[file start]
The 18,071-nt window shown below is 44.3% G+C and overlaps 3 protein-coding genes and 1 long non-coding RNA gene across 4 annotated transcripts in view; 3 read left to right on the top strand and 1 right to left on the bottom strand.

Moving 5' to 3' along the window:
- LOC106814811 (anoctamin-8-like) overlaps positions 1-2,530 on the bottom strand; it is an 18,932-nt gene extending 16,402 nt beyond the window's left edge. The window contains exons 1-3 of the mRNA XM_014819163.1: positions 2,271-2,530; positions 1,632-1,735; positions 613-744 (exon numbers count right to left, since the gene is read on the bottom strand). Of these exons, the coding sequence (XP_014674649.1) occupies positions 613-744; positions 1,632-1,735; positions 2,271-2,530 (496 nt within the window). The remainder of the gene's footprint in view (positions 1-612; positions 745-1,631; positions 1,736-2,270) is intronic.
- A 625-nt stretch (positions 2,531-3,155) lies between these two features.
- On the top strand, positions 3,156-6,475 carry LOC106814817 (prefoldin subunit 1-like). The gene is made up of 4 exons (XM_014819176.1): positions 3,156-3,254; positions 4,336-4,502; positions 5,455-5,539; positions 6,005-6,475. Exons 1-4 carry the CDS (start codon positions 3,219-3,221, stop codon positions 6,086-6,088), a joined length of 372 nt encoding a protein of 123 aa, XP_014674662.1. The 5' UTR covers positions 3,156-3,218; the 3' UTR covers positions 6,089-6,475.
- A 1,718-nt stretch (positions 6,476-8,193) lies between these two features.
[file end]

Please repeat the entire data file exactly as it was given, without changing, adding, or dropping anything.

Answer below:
The 18,071-nt window shown below is 44.3% G+C and overlaps 3 protein-coding genes and 1 long non-coding RNA gene across 4 annotated transcripts in view; 3 read left to right on the top strand and 1 right to left on the bottom strand.

Moving 5' to 3' along the window:
- LOC106814811 (anoctamin-8-like) overlaps positions 1-2,530 on the bottom strand; it is an 18,932-nt gene extending 16,402 nt beyond the window's left edge. The window contains exons 1-3 of the mRNA XM_014819163.1: positions 2,271-2,530; positions 1,632-1,735; positions 613-744 (exon numbers count right to left, since the gene is read on the bottom strand). Of these exons, the coding sequence (XP_014674649.1) occupies positions 613-744; positions 1,632-1,735; positions 2,271-2,530 (496 nt within the window). The remainder of the gene's footprint in view (positions 1-612; positions 745-1,631; positions 1,736-2,270) is intronic.
- A 625-nt stretch (positions 2,531-3,155) lies between these two features.
- On the top strand, positions 3,156-6,475 carry LOC106814817 (prefoldin subunit 1-like). The gene is made up of 4 exons (XM_014819176.1): positions 3,156-3,254; positions 4,336-4,502; positions 5,455-5,539; positions 6,005-6,475. Exons 1-4 carry the CDS (start codon positions 3,219-3,221, stop codon positions 6,086-6,088), a joined length of 372 nt encoding a protein of 123 aa, XP_014674662.1. The 5' UTR covers positions 3,156-3,218; the 3' UTR covers positions 6,089-6,475.
- A 1,718-nt stretch (positions 6,476-8,193) lies between these two features.